Former Maryland Democratic chairwoman Maya Rockeymoore Cummings loaned her congressional campaign $200,000 in late February — three weeks after losing the special Democratic primary to replace her husband, the late U.S. Rep. Elijah E. Cummings (D).
Newly-filed quarterly campaign finance statements show that Rockeymoore Cummings took in $310,477 between Jan. 16 and March 31 — but $200,000 came from her own pocket.
Rockeymoore Cummings finished a distant second to former Rep. Kweisi Mfume (D) in the Feb. 5 special primary, and Mfume is heavily favored to win the April 28 special general election over conservative commentator Kimberly Klacik (R).
But Rockeymoore Cummings is one of several Democrats who chose to compete against Mfume in the regular primary for a full term. That contest was originally scheduled to coincide with the April 28 special general election, but was rescheduled to June 2 because of the outbreak of COVID-19.
The new timetable for the primary means that Rockeymoore Cummings and other 7th District Democratic candidates, including state Sen. Jill P. Carter and Del. Hassan S. “Jay” Jalisi, are going to be squaring off against Mfume while he is the incumbent filling the remainder of Elijah Cummings’ term. Cummings died in October; Mfume previously held the 7th District seat from 1987 to 1996, and was replaced by Elijah Cummings.
Mfume won the Feb. 5 special primary with 43% of the vote in a 24-candidate field. Rockeymoore Cummings finished second with 17%, followed by Carter at 16%.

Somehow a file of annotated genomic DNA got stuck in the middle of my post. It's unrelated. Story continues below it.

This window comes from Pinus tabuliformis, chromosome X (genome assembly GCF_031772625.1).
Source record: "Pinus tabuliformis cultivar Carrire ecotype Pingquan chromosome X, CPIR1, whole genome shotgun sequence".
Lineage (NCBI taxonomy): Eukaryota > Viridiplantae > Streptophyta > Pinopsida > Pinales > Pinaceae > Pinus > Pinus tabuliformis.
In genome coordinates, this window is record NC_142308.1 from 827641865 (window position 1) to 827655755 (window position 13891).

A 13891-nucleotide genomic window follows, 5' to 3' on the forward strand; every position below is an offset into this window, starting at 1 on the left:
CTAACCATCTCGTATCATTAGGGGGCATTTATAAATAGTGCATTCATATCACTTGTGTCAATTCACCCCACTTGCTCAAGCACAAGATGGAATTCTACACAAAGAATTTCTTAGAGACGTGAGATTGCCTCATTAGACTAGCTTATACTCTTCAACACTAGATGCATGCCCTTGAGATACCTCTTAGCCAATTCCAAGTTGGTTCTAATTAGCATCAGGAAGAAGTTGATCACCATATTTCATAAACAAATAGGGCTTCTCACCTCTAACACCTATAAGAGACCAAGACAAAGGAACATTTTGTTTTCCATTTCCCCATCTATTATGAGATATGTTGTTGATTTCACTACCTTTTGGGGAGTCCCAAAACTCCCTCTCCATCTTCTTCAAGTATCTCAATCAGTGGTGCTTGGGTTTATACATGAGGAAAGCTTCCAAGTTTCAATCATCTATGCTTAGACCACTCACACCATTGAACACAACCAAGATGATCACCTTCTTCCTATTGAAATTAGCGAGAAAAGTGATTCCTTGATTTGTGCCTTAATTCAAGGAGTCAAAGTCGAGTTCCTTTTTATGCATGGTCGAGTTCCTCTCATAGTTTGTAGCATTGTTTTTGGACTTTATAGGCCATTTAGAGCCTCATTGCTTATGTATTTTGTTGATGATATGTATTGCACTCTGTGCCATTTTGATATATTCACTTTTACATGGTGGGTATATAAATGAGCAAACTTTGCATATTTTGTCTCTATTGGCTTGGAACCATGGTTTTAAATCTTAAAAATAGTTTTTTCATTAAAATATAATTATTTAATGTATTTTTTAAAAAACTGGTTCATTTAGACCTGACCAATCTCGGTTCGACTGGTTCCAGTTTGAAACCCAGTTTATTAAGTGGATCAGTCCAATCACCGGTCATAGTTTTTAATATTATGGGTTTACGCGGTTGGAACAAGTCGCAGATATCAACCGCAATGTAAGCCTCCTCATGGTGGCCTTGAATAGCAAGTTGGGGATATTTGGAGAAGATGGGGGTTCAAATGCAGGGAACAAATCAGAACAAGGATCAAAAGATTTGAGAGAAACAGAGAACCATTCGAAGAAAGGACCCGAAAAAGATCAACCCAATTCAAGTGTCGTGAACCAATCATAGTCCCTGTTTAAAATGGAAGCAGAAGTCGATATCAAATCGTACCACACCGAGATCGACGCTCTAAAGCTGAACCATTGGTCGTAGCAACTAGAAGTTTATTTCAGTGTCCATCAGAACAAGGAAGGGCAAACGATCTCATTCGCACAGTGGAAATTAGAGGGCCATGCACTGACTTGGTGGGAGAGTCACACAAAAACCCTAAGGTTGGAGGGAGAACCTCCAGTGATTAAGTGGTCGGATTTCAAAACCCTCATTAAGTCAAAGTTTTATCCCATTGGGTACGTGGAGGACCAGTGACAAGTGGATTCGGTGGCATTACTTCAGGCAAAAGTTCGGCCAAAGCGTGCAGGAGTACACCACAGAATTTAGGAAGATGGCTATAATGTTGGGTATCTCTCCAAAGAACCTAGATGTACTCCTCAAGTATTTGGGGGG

Quarterly campaign finance statements for congressional candidates were due at the Federal Election Commission by midnight Wednesday. Of the major 7th District candidates, only Rockeymoore Cummings’ report was posted online as of late Wednesday night.
Despite losing badly to Mfume in the special primary, Rockeymoore Cummings’ campaign still received several contributions from Washington, D.C., powerbrokers in recent weeks. These included $2,700 from April McLain Delaney, an attorney and wife of former Rep. John K. Delaney (D-Md.); $2,000 from well-connected lobbyist Heather Podesta; $1,000 from U.S. Rep. Bobby Scott (D-Va.); $750 from former Treasury Department official Mary Miller, who is now a candidate for mayor of Baltimore; $500 from former Maryland Democratic chairwoman Kathleen Matthews, whom Rockeymoore Cummings defeated in late 2018; and $250 each from Cheryl Mills, a former top aide to Hillary Clinton, and Ellen Malcolm, the founder of the women’s fundraising group EMILY’s List.
EMILY’s List, which endorsed Rockeymoore Cummings several months ago, kicked in $5,000. Higher Heights PAC, a political action committee dedicated to electing progressive black women, donated $4,000 plus $778 in in-kind contributions.
Between Jan. 16 and March 31, Rockeymoore Cummings’ campaign reported spending $192,023. The biggest expenditure, $70,000, went to Screen Strategies Media, a Democratic advertising firm in Fairfax, Va.
Rockeymoore Cummings had $187,199 in her campaign account as of March 31. She sent out a fundraising email Wednesday night with the subject line, “I’m humbly asking for your support this evening.”
Mfume on Wednesday was endorsed by 30 active and retired ministers.
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